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ITS ePrimer

Module 4: Traffic Operations

Authored by Charles E. Wallace, Ph.D., Transportation Consultant, Alachua, FL, USA

Table of Contents


This module builds on the information provided in Module 3, "Application of ITS to Transportation Management Systems." Module 4 focuses specifically on the application of intelligent transportation systems (ITS) in traffic operations and how transportation facility owners, operators, and stakeholders use ITS technologies described in the previous module to manage and operate transportation systems.

The primary focus is how ITS tools and capabilities support traffic operations. This module also looks at transportation system programs, policies, and practices that implement ITS technologies to deliver effective traffic operations. A primary goal of this module is to increase understanding of how technology and processes can be used to provide the capabilities and data essential to effectively manage transportation resources through partnerships, policies, agency interactions, and personal interactions enabled by ITS technologies.

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After completing this module, you should be able to:

  • Understand how ITS technologies and tools are used to effectively operate the transportation system.
  • Understand the role of data in traffic operations.
  • Recognize that management and operation of traffic is a core mission of transportation organizations.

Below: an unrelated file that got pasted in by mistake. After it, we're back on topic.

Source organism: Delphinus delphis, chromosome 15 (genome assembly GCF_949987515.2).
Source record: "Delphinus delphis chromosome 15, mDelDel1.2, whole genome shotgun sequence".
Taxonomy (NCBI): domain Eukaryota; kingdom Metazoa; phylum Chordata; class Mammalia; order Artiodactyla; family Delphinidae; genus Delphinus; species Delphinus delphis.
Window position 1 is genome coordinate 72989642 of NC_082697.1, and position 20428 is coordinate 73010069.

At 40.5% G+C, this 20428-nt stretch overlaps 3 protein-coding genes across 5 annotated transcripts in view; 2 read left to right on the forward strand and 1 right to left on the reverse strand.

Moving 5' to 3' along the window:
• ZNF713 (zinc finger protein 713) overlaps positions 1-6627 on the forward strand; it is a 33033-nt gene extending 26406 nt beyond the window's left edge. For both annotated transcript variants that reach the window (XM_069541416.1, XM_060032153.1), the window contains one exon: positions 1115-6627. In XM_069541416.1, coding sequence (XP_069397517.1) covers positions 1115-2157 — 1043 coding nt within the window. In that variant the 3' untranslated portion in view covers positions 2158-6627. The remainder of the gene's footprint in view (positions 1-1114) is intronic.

• Understand how ITS contributes to comprehensive transportation systems management and operations.
  • Develop performance goals that lead to improved traffic operations.

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Highway applications of ITS have roots in highway safety and efficiency initiatives dating back more than 50 years. Today’s transportation/traffic management centers (TMCs), also called transportation/traffic operations centers (TOCs), represent a central hub for the integration of ITS applications on highways and major arterials to support real-time management and operations. This module examines how highway operating agencies incorporate, integrate, and manage an array of ITS applications to address traffic safety and reliability focused on both recurring and nonrecurring congestion.

Traditionally, the mission and emphasis of state and local departments of transportation (DOTs), and other organizations responsible for highways, was primarily on building and maintaining the roads and related facilities that they were responsible for. Over the years, agencies have shifted their focus to include increasing emphasis on effectively operating and managing the systems to maximize efficiency and minimize additional capacity requirements. This transition is not easy because it involves rethinking almost every aspect related to how agencies carry out their mission and how the agencies themselves are structured. Advancements in ITS applications provide the tools, capability, and data that agencies need to support this shift.